Furthermore because our mental and behavioral sciences don’t seem to have yet begun delving into these realities, this might help explain why they continue to remain so soft? Conversely with my own such theory I’ve been able to develop a wide set of models regarding the basics of our nature, including even a functional model of the conscious mind.

    Mike I’d love to interest you and your readers in my own renegade approach to these fields, though I also find it difficult to overcome longstanding academic traditions. Nevertheless I am at your service, and so will proceed in whatever manner that seems appropriate to you.

    Liked by 1 person

    1. “This wouldn’t teach us how to lead our lives nor structure our societies “morally,” but rather how to do so regarding what “is” physically good/bad for any defined personal or social subject. ”

      I think this is the key point. Science can’t determine what is GOOD period or BAD period, but it can help with what is good for purpose X or bad for outcome Y. Whether X or Y are desirable will always be a value judgment, which we’ll arrive at through a combination of instinct and learned cultural background.

      But everyone’s instinctual makeup and cultural background is a little different, which means everyone will have different intuitions about what is or isn’t to be valued. For example, the perennial tension between freedom and security. Some people want security badly enough to forego a lot of freedom, others want more freedom and are willing to live with less security. I can’t see that there’s necessarily any fact of the matter on this.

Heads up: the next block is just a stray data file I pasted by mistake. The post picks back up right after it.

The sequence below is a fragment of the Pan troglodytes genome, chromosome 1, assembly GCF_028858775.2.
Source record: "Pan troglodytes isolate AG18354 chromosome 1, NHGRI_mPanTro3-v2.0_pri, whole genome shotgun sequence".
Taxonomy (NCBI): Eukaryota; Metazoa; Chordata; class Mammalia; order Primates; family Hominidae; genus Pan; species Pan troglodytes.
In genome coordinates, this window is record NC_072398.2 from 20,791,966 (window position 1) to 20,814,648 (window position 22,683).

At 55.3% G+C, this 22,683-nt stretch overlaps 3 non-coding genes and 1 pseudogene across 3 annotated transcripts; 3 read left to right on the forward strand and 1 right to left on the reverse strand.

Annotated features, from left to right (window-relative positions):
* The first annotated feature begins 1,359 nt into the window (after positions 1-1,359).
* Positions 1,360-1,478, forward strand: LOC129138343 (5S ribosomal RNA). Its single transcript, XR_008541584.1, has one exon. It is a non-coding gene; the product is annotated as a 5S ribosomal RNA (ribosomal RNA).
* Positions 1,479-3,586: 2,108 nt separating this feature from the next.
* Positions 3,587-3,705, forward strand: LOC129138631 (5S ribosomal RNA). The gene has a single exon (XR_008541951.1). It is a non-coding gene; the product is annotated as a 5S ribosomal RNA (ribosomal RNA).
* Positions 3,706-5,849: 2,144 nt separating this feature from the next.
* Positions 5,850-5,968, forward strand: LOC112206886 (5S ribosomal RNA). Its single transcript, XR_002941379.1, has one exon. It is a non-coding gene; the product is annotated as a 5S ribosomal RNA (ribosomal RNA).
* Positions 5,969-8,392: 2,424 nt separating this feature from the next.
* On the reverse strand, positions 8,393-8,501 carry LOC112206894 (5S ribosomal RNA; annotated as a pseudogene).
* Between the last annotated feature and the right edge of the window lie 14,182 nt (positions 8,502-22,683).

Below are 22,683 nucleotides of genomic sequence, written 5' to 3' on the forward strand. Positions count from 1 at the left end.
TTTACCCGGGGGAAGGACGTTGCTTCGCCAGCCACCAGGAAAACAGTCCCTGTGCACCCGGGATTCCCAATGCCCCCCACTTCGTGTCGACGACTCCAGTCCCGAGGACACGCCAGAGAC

Society works because there’s a huge overlap in most people’s intuitions, enough that most of us are willing to compromise where we are different in order for society to work, although there is always a tension between those who want to change society’s values and those who want to stick with the existing or older values.

      My perception is that the above is what puts the softness in the social sciences. That and we’re dealing with subjects in which the very act of studying them can alter their behavior. For example, if economists figure out that markets always go down on X, and publish that fact, the next time X happens, markets factor in that knowledge and it may alter their behavior. This leads to what Alex Rosenberg calls an arms race, where the social sciences learn something, society incorporates that learning, which in effect alters the learned phenomena, which the social sciences then learn…and the cycle continues.

      This leads Rosenberg to conclude that the social sciences are just entertainment. I think that’s throwing the baby out with the bathwater, but it does mean that their findings will never have the timelessness or certainty of something like F=ma.

      Liked by 1 person